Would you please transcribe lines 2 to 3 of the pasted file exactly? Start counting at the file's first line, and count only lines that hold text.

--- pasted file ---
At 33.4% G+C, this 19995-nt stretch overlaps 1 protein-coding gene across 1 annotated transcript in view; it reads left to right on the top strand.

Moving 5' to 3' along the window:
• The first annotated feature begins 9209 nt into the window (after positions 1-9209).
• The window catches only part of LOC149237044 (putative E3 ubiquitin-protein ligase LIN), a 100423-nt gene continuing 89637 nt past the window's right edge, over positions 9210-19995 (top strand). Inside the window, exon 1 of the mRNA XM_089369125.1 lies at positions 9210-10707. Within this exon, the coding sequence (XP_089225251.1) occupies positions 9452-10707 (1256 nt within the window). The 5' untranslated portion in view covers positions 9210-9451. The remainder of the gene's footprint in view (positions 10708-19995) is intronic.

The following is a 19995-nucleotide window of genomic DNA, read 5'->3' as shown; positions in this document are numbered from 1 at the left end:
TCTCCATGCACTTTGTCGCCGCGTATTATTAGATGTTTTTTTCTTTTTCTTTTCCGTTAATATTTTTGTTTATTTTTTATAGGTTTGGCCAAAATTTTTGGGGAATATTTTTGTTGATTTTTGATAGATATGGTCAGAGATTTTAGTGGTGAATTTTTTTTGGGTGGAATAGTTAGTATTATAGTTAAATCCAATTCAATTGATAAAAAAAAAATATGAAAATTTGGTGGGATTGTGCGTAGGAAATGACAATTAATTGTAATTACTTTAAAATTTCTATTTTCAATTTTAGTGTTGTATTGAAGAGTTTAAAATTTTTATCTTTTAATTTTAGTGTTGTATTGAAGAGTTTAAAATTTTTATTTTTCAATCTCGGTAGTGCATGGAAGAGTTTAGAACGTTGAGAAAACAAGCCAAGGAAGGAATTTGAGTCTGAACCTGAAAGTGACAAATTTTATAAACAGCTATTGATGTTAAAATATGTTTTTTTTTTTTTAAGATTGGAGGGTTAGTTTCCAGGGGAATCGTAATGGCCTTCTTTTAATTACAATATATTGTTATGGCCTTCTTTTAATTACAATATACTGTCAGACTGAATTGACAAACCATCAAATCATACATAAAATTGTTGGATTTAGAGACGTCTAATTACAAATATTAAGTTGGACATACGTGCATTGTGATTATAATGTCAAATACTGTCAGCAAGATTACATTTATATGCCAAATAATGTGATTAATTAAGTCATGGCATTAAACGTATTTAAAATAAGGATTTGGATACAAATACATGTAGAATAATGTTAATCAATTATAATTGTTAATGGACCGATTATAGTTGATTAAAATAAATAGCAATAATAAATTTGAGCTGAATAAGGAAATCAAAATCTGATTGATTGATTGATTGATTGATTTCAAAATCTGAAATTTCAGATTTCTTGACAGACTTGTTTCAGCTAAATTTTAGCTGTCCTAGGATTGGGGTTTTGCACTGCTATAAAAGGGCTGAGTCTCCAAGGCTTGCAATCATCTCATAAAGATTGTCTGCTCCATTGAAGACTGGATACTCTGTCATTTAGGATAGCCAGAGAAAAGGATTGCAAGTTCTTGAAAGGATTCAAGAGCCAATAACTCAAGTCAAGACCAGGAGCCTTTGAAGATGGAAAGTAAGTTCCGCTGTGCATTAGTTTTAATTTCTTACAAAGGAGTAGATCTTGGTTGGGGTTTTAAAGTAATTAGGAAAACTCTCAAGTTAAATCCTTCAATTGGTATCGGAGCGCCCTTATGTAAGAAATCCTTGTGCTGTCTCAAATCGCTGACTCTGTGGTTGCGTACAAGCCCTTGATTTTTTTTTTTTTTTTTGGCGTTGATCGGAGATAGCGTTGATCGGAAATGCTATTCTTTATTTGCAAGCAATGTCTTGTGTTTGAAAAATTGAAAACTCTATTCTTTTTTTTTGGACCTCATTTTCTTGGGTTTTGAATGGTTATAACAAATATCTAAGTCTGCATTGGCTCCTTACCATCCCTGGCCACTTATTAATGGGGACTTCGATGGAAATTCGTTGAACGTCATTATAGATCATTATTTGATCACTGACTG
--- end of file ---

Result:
Moving 5' to 3' along the window:
• The first annotated feature begins 9209 nt into the window (after positions 1-9209).